Four women volunteers were found guilty of misdemeanors in federal court for leaving food and water in the Arizona desert for migrants coming to the United States by walking across the border. The volunteers are affiliated with No More Deaths, a humanitarian aid group.
According to No More Deaths, 155 migrants have died crossing the border in that area since 2001. The organization’s goal is to prevent those deaths. According to the Arizona Republic, Natalie Hoffman was convicted on three charges, and Oona Holcomb, Madeline Huse and Zaachila Orozco-McCormick were convicted of two.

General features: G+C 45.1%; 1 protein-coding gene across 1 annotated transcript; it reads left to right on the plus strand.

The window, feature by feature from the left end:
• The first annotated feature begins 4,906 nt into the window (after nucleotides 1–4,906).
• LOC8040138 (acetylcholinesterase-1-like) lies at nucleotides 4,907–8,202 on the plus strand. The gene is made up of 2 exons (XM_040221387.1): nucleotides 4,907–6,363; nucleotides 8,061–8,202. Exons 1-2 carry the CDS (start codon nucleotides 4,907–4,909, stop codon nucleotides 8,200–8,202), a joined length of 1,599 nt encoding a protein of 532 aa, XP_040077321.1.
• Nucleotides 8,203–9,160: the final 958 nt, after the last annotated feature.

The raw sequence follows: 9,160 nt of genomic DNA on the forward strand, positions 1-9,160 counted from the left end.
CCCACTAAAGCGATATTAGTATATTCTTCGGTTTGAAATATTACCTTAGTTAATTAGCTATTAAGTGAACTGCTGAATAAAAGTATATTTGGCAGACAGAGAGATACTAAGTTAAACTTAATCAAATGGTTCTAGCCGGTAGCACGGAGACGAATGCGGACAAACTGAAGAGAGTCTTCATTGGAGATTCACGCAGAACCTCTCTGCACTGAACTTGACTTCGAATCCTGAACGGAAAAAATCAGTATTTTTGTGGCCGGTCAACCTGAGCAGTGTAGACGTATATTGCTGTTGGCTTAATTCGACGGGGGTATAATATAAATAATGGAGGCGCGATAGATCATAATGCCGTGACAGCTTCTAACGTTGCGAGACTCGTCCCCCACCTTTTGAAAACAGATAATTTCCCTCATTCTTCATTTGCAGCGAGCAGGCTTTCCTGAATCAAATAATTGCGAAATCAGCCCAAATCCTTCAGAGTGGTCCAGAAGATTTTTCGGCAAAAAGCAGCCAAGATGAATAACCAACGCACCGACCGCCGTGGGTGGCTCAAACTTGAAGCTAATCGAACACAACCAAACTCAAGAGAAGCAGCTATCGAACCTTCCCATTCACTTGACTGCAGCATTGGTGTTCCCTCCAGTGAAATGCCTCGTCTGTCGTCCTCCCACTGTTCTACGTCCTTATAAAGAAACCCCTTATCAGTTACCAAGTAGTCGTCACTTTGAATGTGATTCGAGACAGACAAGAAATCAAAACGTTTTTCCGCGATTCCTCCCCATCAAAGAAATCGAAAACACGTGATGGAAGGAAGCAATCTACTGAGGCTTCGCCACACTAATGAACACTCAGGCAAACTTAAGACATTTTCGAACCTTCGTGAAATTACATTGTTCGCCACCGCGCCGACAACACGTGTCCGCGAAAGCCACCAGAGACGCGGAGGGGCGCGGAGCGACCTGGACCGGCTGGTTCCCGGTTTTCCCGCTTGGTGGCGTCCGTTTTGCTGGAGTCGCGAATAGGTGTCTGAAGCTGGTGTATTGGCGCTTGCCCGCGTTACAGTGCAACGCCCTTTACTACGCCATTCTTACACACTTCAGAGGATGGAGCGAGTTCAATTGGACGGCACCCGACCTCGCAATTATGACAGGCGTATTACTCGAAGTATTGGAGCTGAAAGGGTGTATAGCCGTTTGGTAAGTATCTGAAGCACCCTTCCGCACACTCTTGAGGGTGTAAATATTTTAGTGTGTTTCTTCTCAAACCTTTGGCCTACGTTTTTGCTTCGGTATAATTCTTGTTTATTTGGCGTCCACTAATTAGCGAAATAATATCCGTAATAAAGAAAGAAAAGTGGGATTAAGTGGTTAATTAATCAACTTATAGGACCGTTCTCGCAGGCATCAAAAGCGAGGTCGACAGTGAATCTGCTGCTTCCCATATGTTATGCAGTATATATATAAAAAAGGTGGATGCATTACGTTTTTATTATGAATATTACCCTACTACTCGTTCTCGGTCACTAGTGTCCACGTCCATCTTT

Hoffman was charged and found guilty of operating a vehicle inside the Cabeza Prieta National Wildlife Refuge, entering the refuge without a permit and leaving behind gallon water jugs and cans of beans. The other three were found guilty of entering without a permit and leaving the supplies. Although a sentencing date has not been set, each could face up to six months in federal prison and a possible $500 fine.
Another volunteer with the organization reacted to the judge’s ruling: “This verdict challenges not only No More Deaths volunteers, but people of conscience throughout the country. If giving water to someone dying of thirst is illegal, what humanity is left in the law of this country?”